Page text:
“Torie was hit in our course on Storytelling Methods to Promote Health and Well-Being. [She] was open to collaborating with me on our students’ needs in writing health-related op-eds, and she presented a stellar talk on all the elements that go into writing a publishable op-ed. She stayed after the class to talk to students and she went out of her way to invite five our students to the STAT seminars gratis. She also answered all their questions thoughtfully without pulling any punches — which our students appreciate. And she’s kind and had a lovely easy-going rapport with our students. We know that we want her to return!” Neal Baer, award-winning showrunner, television writer/producer and Harvard University lecturer.
“We have many guest lecturers in our Media, Medicine, and Health masters degree program students at Harvard Medical School and Torie Bosch is one of the very best. She’s warm, generous, engaging, and knowledgeable. She covered every aspect of editorial writing and pitching—a topic of great interest to our students—and her 90-minute session flew by. We will absolutely invite her back.” Suzanne Koven, writer-in-Residence at Massachusetts General Hospital in Boston.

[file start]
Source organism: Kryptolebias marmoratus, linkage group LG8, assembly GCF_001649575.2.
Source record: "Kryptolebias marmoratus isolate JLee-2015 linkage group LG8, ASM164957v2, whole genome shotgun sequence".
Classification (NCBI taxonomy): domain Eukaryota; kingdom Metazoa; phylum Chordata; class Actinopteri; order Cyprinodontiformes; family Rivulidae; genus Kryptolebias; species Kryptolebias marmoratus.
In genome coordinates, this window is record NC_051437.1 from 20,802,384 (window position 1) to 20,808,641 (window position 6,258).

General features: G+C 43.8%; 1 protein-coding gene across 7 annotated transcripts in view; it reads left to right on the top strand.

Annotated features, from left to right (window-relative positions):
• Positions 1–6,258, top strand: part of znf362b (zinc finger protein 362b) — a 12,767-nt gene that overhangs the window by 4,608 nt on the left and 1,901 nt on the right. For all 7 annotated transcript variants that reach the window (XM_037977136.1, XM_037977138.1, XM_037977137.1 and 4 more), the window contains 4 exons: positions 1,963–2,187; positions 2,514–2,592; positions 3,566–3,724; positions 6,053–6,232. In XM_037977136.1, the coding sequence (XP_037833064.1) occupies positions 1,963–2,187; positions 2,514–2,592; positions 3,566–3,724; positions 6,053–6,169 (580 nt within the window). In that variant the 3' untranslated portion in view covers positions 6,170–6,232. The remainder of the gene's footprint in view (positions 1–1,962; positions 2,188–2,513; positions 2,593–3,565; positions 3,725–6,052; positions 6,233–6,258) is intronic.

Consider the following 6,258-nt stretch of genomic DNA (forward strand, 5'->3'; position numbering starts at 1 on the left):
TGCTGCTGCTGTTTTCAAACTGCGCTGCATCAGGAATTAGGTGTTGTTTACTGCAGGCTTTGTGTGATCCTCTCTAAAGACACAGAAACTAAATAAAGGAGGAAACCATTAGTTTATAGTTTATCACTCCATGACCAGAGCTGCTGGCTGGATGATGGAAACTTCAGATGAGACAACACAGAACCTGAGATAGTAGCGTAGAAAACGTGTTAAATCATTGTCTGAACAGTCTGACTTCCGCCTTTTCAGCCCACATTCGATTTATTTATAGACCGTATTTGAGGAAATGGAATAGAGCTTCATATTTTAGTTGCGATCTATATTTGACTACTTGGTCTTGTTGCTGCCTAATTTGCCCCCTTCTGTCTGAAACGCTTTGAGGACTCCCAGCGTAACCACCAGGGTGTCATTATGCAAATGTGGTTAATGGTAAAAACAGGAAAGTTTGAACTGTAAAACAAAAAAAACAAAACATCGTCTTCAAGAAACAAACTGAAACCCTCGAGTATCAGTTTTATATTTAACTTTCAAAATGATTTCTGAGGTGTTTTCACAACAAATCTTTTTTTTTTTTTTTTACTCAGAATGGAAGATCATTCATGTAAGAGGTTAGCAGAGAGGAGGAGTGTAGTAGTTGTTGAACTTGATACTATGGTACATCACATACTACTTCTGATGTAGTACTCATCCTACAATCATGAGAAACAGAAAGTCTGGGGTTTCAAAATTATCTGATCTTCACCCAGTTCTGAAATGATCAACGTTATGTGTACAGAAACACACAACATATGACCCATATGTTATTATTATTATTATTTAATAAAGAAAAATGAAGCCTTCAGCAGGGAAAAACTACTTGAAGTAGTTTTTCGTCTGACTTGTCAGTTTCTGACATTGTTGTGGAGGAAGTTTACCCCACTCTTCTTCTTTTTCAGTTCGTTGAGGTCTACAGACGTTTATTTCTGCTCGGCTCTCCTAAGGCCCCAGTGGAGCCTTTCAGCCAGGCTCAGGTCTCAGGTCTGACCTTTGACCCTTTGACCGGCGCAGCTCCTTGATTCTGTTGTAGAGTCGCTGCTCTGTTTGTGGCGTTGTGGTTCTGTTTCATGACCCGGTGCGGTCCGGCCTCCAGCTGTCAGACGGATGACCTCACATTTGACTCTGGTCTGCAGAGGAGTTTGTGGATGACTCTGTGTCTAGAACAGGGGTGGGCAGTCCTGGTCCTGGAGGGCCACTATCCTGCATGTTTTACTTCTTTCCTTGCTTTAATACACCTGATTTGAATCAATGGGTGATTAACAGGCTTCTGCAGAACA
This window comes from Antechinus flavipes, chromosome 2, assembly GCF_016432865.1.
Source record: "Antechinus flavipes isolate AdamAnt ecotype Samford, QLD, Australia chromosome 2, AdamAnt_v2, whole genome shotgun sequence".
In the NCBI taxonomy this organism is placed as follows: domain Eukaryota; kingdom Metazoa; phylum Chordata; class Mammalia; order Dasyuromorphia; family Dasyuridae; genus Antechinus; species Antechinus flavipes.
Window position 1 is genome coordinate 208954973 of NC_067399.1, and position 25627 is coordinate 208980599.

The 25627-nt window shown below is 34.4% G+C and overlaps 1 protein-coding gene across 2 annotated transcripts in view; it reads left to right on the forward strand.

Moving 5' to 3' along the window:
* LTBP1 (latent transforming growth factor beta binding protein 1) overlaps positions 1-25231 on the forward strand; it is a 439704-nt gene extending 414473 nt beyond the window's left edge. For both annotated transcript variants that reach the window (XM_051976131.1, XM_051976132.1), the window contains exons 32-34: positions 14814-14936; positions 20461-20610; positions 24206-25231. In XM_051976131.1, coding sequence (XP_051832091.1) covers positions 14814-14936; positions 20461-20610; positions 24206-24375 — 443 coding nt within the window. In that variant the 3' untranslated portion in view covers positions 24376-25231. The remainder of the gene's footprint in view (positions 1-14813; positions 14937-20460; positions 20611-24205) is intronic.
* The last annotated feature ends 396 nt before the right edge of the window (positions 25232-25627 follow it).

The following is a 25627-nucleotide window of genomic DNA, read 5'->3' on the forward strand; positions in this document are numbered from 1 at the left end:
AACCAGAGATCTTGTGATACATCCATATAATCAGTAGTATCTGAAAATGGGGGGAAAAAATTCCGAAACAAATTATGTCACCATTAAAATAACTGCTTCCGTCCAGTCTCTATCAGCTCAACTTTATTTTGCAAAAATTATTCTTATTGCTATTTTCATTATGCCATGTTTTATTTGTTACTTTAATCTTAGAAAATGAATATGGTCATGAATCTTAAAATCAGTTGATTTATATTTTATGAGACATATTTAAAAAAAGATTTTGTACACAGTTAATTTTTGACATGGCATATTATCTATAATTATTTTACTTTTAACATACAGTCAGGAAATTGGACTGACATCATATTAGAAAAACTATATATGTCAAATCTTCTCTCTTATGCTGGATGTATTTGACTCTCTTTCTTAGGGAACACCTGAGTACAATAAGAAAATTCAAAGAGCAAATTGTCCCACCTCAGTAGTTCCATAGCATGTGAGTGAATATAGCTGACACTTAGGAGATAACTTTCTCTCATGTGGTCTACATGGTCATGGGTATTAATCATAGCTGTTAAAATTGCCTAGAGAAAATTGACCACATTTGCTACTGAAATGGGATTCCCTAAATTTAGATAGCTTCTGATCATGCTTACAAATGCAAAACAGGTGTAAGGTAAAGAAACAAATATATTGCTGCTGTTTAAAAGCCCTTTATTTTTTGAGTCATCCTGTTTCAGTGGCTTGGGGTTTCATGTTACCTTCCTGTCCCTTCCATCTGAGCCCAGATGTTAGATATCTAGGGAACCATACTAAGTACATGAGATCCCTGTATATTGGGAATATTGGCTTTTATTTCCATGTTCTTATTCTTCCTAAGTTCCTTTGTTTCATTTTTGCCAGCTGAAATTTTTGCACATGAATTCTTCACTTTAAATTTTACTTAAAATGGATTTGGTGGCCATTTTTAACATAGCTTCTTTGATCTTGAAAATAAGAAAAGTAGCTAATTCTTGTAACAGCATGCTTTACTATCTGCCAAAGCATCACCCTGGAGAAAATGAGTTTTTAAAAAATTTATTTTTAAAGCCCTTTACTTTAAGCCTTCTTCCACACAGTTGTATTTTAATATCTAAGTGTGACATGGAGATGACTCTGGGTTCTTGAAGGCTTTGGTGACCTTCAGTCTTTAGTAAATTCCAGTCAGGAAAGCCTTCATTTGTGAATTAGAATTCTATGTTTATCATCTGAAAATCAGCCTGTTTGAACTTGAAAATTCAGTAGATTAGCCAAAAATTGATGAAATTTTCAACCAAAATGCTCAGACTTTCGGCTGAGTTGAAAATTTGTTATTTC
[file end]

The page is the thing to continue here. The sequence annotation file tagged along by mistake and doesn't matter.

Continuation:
“Torie was, in a word, fantastic... She led an engaging session that offered a ton of helpful tips in a conversational manner.” Kristin Samuelson, Office of Global Marketing & Communications, Northwestern University
Torie Bosch works at the intersection of technology, culture and critique. In her role as the editor of Future Tense (a collaborative project of Slate magazine, New America, and Arizona State University), she explores the implications of new technologies for our current and future world. She is the editor of “You Are Not Expected to Understand This”: How 26 Lines of Code Changed the World, in which leading technologists, historians, and journalists reveal the stories behind the computer coding that touches all aspects of life—for better or worse. She has written on subjects from religion and medicine to reality TV and boy bands, and recently launched a Slate-ASU project called State of Mind to host more nuanced coverage of mental health.